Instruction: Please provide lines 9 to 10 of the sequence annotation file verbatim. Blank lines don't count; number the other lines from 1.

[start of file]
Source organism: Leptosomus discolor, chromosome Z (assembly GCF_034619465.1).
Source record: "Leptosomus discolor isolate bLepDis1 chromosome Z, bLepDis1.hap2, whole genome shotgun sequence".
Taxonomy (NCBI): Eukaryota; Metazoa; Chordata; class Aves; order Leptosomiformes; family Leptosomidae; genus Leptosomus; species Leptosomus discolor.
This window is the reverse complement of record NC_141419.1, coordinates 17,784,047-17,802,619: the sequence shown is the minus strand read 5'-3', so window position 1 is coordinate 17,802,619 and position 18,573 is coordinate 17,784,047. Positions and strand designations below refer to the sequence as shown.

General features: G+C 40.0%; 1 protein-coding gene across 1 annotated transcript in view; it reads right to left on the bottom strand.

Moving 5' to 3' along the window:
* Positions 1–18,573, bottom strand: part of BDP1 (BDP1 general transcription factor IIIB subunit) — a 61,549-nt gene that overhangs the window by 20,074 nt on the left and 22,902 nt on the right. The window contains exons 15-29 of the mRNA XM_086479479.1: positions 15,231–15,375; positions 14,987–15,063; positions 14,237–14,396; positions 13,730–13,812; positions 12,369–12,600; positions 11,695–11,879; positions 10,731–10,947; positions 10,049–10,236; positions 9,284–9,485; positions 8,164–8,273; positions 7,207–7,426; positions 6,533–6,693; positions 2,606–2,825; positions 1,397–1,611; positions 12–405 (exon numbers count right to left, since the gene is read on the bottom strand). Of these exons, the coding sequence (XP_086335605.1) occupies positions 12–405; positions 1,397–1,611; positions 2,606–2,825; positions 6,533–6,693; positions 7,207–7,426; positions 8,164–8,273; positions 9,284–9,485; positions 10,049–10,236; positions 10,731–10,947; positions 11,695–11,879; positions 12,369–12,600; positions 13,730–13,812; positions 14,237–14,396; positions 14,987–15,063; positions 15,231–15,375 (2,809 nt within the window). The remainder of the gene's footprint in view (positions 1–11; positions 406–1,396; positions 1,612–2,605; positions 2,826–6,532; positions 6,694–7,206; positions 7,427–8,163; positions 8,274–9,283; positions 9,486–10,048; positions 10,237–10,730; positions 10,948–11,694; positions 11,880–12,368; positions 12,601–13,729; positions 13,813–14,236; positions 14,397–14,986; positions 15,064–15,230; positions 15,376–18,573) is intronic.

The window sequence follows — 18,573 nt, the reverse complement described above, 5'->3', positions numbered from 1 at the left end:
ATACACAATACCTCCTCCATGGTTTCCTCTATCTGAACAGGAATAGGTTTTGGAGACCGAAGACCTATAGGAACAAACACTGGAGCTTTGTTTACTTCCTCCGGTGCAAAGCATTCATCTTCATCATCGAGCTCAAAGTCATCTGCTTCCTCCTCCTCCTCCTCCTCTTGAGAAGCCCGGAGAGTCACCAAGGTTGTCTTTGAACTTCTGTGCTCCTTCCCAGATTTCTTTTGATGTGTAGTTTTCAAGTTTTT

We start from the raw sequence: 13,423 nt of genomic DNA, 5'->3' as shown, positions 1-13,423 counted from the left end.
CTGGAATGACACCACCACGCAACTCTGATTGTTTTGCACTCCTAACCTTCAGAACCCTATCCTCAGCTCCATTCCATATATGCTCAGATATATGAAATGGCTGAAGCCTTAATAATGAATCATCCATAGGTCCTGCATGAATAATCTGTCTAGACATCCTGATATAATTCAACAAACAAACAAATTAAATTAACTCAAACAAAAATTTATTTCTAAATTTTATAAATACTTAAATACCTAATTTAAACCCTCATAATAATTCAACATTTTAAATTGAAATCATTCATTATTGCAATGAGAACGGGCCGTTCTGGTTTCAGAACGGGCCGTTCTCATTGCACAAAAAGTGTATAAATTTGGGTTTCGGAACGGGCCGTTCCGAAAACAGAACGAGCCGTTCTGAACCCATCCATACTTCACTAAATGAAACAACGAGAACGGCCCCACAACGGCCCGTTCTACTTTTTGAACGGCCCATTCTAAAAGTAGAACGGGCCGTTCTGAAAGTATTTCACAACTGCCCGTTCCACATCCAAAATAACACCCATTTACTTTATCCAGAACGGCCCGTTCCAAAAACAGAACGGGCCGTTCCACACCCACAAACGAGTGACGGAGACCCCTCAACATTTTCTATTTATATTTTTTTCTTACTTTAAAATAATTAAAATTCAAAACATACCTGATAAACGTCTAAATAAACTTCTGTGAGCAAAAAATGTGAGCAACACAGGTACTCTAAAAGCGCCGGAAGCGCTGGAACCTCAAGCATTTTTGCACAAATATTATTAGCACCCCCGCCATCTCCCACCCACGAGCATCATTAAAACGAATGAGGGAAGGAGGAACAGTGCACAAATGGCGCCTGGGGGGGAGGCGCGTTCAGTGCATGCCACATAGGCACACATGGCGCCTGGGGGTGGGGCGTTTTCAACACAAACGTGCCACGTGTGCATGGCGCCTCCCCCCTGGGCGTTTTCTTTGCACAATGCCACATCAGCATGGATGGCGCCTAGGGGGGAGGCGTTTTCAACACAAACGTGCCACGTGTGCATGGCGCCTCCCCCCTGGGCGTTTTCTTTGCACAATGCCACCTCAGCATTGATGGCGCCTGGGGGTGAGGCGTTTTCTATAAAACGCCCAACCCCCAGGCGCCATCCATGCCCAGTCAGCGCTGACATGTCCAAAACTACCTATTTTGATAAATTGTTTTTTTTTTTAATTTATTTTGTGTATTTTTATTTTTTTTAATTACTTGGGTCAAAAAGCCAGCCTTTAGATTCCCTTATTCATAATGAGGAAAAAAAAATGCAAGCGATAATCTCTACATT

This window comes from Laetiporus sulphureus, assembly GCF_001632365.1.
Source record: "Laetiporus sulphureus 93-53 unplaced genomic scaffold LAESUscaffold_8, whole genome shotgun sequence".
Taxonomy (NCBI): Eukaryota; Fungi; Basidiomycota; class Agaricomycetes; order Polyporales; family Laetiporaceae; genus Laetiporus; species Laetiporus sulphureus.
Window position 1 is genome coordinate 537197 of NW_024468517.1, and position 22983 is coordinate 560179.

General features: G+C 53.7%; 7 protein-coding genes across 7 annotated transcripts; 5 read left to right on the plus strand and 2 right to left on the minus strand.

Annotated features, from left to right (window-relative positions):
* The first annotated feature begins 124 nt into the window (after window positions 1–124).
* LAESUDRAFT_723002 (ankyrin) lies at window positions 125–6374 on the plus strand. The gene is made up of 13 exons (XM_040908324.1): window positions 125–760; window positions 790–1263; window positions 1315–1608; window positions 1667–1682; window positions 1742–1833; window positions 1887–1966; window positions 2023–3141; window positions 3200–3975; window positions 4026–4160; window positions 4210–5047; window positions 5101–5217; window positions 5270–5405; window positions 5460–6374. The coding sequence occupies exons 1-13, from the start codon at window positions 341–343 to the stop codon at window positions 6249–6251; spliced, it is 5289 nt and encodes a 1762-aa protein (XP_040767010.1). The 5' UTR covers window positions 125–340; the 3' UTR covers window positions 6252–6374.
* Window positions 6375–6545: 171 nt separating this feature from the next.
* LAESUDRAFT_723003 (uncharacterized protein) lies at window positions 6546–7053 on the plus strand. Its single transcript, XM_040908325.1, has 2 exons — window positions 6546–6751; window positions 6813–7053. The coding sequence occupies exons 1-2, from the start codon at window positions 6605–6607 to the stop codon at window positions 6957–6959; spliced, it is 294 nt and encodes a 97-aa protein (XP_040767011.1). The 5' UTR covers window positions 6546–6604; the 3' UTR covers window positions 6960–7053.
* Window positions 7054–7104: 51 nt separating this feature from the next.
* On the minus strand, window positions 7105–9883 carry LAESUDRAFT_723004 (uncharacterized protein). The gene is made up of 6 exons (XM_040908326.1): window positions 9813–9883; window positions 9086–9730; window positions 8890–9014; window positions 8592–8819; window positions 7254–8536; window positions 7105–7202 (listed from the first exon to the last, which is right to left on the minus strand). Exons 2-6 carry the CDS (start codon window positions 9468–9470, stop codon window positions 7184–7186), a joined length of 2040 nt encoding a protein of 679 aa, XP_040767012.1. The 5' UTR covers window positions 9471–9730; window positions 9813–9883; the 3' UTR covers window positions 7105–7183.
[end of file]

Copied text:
ATACACAATACCTCCTCCATGGTTTCCTCTATCTGAACAGGAATAGGTTTTGGAGACCGAAGACCTATAGGAACAAACACTGGAGCTTTGTTTACTTCCTCCGGTGCAAAGCATTCATCTTCATCATCGAGCTCAAAGTCATCTGCTTCCTCCTCCTCCTCCTCCTCTTGAGAAGCCCGGAGAGTCACCAAGGTTGTCTTTGAACTTCTGTGCTCCTTCCCAGATTTCTTTTGATGTGTAGTTTTCAAGTTTTT

We start from the raw sequence: 13,423 nt of genomic DNA, 5'->3' as shown, positions 1-13,423 counted from the left end.